The Obama administration has proposed tougher air pollution rules for 31 states from Massachusetts to Texas to curb smog and acid rain, but this may lead energy companies to shut some power plants. The rules are set to take effect in 2012.

American Electric Power Co, who are among the few that may be affected by the regulations, announced last week that they will form part of the NGU US committee along with Cyrus Wadia the senior policy analyst for renewables at the Whitehouse.

As of yet it is unsure if the new regulations will result in the shutting down of plants, but those who do not meet with standards will have to work hard to resolve the situation. An emergency meeting has been called at the NGU US Summit to discuss regulations and the renewable solutions for a greener future.

The EPA also proposed two alternative approaches to emission caps, one that would permit emissions trading only within a state and another that would enable a company to trade pollution rights among its own power plants.

The NGU US Committee consisting of representatives from AEP (American Electric Power) - Nick Atkins, EVP Generation, Austin Energy - John Baker, Chief Strategy Officer, EDF - Christian Chapus, Senior Manager, National Grid - Edward White, Jr., VP Energy Policy, and Cyrus Wadia the senior policy analyst for renewables at the Whitehouse want to develop low-cost, high-efficiency technologies to spark a wave of adoption, create companies and jobs. Innovation is America's natural advantage; the committee believes that with the resources available in the US innovative expertise can be exported worldwide as other countries seek to adopt cost-effective technologies.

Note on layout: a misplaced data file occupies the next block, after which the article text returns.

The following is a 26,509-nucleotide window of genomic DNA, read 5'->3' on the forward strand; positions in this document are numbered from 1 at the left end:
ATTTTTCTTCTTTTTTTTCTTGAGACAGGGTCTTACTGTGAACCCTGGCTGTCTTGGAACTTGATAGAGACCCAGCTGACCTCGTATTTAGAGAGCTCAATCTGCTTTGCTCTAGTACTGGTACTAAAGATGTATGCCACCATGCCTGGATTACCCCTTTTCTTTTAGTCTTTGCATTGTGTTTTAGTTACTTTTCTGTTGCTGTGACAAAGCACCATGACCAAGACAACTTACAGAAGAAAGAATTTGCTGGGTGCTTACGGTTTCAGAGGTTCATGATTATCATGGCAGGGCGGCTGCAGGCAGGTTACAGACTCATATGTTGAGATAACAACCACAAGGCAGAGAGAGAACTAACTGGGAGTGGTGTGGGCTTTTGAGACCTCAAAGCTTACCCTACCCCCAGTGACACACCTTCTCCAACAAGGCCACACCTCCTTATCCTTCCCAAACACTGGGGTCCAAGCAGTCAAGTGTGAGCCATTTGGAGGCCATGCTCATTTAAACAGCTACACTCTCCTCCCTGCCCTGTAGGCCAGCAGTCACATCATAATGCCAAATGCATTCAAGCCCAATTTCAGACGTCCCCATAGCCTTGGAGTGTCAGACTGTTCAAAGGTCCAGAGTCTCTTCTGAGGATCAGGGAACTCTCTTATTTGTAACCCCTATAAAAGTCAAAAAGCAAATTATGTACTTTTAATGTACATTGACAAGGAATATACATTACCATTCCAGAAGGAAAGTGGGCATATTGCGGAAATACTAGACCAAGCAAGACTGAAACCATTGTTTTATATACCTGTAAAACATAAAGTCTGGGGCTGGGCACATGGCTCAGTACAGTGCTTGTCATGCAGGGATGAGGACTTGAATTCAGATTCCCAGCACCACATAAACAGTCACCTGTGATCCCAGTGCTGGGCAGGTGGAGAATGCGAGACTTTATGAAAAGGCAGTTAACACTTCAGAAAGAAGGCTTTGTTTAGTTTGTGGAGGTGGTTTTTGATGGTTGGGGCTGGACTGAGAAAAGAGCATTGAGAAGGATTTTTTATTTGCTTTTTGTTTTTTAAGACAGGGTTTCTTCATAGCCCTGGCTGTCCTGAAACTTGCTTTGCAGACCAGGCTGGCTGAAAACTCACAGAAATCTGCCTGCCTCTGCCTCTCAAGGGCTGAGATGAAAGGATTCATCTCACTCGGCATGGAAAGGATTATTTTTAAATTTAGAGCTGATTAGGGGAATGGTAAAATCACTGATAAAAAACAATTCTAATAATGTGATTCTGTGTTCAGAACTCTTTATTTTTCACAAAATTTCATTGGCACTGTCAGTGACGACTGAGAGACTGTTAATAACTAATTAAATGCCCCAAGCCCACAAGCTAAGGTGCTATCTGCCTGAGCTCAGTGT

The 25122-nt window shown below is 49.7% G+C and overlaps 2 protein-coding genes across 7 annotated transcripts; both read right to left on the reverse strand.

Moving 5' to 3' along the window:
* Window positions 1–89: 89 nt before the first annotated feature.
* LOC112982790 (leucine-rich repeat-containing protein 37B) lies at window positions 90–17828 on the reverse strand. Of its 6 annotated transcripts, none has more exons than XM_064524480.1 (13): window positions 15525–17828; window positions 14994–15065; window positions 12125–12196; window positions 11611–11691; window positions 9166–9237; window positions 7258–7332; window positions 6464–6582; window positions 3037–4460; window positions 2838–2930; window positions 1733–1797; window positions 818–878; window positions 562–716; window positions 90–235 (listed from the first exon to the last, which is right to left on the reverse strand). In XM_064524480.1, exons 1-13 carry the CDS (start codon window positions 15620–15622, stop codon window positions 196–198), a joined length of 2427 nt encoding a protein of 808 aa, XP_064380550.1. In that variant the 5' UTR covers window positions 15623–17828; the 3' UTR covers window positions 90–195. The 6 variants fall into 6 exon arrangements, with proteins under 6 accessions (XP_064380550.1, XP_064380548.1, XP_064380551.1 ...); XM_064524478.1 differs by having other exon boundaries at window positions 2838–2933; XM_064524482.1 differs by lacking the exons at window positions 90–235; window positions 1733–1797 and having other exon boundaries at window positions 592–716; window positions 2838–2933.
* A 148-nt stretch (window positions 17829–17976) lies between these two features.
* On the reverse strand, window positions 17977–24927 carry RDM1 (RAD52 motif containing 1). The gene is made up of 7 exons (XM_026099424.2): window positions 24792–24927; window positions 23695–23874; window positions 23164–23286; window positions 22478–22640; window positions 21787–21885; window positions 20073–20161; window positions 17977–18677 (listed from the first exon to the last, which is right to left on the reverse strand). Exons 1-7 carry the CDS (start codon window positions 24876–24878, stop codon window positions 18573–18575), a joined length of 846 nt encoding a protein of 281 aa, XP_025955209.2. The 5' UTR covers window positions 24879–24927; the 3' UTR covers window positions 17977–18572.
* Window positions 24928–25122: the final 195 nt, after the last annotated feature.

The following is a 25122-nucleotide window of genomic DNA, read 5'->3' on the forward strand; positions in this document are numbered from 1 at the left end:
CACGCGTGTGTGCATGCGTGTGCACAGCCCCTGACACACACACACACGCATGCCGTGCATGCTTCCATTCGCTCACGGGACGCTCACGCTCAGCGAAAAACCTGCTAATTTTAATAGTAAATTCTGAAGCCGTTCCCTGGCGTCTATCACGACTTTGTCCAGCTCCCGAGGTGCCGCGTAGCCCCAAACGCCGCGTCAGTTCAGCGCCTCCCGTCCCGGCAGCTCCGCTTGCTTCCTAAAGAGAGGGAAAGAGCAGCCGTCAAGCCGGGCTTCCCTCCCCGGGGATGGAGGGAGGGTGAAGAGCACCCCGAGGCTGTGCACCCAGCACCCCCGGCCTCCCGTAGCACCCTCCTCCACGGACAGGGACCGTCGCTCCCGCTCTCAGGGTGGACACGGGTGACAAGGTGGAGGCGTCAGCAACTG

There is no denying that well-designed legislation to reduce carbon emissions in electricity and petroleum could enable the development of substantially. Tom McDonnell the NGU Project Director commented that

It has been proposed that better alternative technologies will require electricity providers to use a minimum percentage of energy from renewable sources. If this standard were modified to allow low-carbon electricity from any source, not just renewable, with carbon emissions that are 80 percent lower than coal, it could get support from nuclear, natural gas and even coal advocates. Will opening the playing field like this increase competition and drive down prices or draw focus from the emissions goal?

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